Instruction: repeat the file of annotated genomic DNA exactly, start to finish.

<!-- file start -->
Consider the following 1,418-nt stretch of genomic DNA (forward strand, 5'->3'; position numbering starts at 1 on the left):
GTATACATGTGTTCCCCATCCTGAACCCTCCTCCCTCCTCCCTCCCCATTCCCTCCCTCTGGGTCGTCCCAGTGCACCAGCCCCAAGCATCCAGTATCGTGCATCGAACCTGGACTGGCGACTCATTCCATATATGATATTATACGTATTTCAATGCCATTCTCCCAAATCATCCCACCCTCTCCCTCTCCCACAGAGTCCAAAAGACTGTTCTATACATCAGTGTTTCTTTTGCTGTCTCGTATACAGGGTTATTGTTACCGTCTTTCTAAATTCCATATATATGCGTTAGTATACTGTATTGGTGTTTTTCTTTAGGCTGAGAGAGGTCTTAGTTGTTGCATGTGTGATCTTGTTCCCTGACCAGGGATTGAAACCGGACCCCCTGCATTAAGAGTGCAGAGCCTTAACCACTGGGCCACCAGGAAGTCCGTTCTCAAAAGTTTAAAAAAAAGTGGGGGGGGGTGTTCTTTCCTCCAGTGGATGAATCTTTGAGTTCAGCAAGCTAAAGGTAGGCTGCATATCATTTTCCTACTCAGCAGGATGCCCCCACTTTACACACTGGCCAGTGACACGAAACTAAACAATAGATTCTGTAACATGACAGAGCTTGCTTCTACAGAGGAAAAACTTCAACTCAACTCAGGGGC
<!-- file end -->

Consider the following 1,418-nt stretch of genomic DNA (forward strand, 5'->3'; position numbering starts at 1 on the left):
GTATACATGTGTTCCCCATCCTGAACCCTCCTCCCTCCTCCCTCCCCATTCCCTCCCTCTGGGTCGTCCCAGTGCACCAGCCCCAAGCATCCAGTATCGTGCATCGAACCTGGACTGGCGACTCATTCCATATATGATATTATACGTATTTCAATGCCATTCTCCCAAATCATCCCACCCTCTCCCTCTCCCACAGAGTCCAAAAGACTGTTCTATACATCAGTGTTTCTTTTGCTGTCTCGTATACAGGGTTATTGTTACCGTCTTTCTAAATTCCATATATATGCGTTAGTATACTGTATTGGTGTTTTTCTTTAGGCTGAGAGAGGTCTTAGTTGTTGCATGTGTGATCTTGTTCCCTGACCAGGGATTGAAACCGGACCCCCTGCATTAAGAGTGCAGAGCCTTAACCACTGGGCCACCAGGAAGTCCGTTCTCAAAAGTTTAAAAAAAAGTGGGGGGGGGTGTTCTTTCCTCCAGTGGATGAATCTTTGAGTTCAGCAAGCTAAAGGTAGGCTGCATATCATTTTCCTACTCAGCAGGATGCCCCCACTTTACACACTGGCCAGTGACACGAAACTAAACAATAGATTCTGTAACATGACAGAGCTTGCTTCTACAGAGGAAAAACTTCAACTCAACTCAGGGGC